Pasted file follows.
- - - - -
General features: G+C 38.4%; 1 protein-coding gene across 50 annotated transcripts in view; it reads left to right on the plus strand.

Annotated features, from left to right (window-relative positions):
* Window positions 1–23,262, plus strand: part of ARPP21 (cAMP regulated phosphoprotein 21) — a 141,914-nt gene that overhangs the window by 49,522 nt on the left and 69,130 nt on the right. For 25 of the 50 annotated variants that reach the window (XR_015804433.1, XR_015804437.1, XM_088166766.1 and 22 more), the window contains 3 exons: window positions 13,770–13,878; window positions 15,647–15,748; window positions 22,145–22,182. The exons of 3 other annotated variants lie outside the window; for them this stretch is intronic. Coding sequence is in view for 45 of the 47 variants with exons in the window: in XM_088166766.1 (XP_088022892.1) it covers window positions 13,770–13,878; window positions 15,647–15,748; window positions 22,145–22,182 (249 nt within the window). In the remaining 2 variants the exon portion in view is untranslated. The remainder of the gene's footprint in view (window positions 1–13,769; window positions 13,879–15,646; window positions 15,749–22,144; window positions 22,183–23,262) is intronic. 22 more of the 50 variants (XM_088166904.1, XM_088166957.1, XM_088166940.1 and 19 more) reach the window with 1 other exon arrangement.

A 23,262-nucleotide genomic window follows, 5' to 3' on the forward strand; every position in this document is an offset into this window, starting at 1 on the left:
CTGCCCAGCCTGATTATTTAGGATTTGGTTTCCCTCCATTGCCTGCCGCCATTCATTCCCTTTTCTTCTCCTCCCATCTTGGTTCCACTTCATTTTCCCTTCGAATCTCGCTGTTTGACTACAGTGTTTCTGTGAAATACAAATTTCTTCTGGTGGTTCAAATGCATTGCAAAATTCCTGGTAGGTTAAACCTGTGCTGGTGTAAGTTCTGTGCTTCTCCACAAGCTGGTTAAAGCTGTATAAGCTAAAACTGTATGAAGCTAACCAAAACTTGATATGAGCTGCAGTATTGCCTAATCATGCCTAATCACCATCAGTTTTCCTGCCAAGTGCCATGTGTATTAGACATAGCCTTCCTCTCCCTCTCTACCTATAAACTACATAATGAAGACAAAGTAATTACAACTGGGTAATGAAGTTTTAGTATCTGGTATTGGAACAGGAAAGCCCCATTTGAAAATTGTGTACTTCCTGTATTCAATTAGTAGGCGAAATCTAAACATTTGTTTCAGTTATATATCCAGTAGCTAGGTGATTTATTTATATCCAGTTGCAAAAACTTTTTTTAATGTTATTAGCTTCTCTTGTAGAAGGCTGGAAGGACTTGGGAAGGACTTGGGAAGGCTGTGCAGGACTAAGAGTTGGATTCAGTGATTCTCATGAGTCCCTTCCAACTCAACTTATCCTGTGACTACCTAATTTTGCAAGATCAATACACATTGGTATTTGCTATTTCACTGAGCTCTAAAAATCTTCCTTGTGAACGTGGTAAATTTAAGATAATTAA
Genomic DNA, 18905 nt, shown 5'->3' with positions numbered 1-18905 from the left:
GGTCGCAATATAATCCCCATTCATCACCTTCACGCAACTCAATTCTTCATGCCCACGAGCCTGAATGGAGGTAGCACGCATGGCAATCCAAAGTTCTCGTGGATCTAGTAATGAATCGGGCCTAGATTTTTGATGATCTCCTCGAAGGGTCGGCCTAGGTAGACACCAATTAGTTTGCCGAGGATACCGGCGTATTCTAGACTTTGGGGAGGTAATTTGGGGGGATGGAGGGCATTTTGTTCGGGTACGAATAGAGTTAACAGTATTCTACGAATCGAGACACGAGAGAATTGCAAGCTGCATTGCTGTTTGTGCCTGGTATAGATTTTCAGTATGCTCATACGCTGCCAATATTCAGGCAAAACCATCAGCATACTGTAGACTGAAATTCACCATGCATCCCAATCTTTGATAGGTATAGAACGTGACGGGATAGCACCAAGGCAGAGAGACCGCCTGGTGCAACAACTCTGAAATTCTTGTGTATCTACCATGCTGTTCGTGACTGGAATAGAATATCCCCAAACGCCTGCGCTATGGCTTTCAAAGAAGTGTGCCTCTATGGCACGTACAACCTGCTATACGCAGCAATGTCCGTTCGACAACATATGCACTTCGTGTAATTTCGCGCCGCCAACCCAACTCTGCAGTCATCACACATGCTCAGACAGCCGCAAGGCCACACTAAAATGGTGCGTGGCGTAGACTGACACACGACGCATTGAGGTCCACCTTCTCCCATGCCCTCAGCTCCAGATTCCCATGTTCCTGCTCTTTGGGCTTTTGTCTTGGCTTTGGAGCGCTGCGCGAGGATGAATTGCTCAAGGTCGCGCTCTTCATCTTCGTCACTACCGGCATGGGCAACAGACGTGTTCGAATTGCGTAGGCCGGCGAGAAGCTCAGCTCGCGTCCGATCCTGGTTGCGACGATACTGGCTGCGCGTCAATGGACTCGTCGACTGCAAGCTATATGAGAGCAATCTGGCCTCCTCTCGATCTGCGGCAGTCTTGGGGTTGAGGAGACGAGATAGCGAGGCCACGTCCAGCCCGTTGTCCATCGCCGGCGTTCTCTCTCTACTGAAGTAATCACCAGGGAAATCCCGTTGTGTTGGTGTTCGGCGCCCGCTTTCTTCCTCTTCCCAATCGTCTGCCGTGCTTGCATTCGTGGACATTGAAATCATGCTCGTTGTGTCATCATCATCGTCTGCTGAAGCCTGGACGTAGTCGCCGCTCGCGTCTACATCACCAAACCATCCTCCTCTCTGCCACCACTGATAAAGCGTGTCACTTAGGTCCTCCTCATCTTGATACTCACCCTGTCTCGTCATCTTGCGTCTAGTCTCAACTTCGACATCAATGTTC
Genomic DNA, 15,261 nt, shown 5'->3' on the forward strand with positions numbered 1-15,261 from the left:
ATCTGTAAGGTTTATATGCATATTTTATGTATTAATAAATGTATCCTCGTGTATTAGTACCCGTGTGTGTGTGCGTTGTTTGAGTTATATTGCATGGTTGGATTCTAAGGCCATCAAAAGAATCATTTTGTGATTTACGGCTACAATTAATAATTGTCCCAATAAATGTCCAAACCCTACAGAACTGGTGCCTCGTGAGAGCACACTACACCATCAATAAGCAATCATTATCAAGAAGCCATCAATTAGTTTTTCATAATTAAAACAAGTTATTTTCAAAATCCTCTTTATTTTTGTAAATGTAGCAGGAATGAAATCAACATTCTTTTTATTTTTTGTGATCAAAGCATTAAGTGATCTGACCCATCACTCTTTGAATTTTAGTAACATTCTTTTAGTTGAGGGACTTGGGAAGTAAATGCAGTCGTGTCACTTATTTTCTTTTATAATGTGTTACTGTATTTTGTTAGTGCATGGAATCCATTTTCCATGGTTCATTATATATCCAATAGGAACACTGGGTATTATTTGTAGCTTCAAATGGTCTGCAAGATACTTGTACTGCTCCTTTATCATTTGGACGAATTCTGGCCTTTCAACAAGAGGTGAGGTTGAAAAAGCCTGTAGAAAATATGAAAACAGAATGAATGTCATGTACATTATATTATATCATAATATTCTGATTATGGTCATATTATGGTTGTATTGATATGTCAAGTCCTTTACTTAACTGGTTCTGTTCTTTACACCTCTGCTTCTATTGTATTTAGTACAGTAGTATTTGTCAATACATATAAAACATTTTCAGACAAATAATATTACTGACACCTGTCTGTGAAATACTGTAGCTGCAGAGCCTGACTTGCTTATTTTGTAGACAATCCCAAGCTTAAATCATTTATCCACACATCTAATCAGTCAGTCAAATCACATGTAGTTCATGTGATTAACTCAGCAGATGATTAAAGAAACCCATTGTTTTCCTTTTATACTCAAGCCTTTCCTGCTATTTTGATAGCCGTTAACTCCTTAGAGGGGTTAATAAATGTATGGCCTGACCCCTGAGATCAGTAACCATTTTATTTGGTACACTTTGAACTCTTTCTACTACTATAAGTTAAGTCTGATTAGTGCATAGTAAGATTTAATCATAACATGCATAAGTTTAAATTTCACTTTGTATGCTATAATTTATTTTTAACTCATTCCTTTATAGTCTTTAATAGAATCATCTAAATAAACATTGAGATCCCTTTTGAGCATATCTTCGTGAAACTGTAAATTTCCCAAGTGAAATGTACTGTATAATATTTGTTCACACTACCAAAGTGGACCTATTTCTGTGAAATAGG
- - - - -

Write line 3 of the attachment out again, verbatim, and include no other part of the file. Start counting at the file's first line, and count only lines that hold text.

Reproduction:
* Window positions 1–23,262, plus strand: part of ARPP21 (cAMP regulated phosphoprotein 21) — a 141,914-nt gene that overhangs the window by 49,522 nt on the left and 69,130 nt on the right. For 25 of the 50 annotated variants that reach the window (XR_015804433.1, XR_015804437.1, XM_088166766.1 and 22 more), the window contains 3 exons: window positions 13,770–13,878; window positions 15,647–15,748; window positions 22,145–22,182. The exons of 3 other annotated variants lie outside the window; for them this stretch is intronic. Coding sequence is in view for 45 of the 47 variants with exons in the window: in XM_088166766.1 (XP_088022892.1) it covers window positions 13,770–13,878; window positions 15,647–15,748; window positions 22,145–22,182 (249 nt within the window). In the remaining 2 variants the exon portion in view is untranslated. The remainder of the gene's footprint in view (window positions 1–13,769; window positions 13,879–15,646; window positions 15,749–22,144; window positions 22,183–23,262) is intronic. 22 more of the 50 variants (XM_088166904.1, XM_088166957.1, XM_088166940.1 and 19 more) reach the window with 1 other exon arrangement.